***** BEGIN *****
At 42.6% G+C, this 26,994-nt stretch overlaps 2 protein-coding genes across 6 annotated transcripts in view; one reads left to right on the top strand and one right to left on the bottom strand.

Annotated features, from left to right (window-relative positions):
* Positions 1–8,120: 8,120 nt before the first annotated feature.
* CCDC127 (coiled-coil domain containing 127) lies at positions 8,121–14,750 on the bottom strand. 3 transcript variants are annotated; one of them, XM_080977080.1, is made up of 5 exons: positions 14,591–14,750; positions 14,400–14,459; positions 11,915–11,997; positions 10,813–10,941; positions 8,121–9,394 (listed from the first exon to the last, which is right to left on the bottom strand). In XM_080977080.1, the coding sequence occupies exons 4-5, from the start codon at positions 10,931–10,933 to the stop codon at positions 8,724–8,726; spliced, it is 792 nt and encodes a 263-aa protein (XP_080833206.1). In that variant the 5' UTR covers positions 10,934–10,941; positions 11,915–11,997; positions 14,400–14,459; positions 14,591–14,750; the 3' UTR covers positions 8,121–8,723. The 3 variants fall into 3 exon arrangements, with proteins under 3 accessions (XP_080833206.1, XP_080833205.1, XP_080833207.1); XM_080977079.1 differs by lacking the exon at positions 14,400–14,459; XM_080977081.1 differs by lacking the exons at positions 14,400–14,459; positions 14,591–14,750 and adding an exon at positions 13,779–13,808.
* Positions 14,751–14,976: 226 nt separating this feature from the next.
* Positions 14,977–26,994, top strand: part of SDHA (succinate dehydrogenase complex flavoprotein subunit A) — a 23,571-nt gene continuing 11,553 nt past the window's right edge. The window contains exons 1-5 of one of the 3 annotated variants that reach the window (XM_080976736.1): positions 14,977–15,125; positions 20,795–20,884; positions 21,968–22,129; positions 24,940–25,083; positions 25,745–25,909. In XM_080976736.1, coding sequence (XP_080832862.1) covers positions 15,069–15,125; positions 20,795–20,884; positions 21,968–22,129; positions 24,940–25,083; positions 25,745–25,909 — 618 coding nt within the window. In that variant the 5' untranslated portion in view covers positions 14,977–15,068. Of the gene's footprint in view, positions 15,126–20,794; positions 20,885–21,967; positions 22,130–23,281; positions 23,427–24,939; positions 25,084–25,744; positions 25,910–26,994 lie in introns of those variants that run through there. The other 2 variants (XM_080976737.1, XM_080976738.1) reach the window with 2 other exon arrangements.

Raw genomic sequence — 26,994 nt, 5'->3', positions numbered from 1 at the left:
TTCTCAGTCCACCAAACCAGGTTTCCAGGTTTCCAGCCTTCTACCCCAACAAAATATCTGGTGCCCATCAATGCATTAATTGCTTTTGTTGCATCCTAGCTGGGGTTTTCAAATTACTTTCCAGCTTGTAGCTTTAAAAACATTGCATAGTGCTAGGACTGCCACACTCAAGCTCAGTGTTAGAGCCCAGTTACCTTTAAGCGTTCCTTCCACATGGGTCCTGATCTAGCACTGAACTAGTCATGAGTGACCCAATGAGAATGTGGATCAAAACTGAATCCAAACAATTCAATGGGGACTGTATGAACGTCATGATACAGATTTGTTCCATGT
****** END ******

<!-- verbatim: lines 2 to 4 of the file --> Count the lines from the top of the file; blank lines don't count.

Annotated features, from left to right (window-relative positions):
* Positions 1–8,120: 8,120 nt before the first annotated feature.
* CCDC127 (coiled-coil domain containing 127) lies at positions 8,121–14,750 on the bottom strand. 3 transcript variants are annotated; one of them, XM_080977080.1, is made up of 5 exons: positions 14,591–14,750; positions 14,400–14,459; positions 11,915–11,997; positions 10,813–10,941; positions 8,121–9,394 (listed from the first exon to the last, which is right to left on the bottom strand). In XM_080977080.1, the coding sequence occupies exons 4-5, from the start codon at positions 10,931–10,933 to the stop codon at positions 8,724–8,726; spliced, it is 792 nt and encodes a 263-aa protein (XP_080833206.1). In that variant the 5' UTR covers positions 10,934–10,941; positions 11,915–11,997; positions 14,400–14,459; positions 14,591–14,750; the 3' UTR covers positions 8,121–8,723. The 3 variants fall into 3 exon arrangements, with proteins under 3 accessions (XP_080833206.1, XP_080833205.1, XP_080833207.1); XM_080977079.1 differs by lacking the exon at positions 14,400–14,459; XM_080977081.1 differs by lacking the exons at positions 14,400–14,459; positions 14,591–14,750 and adding an exon at positions 13,779–13,808.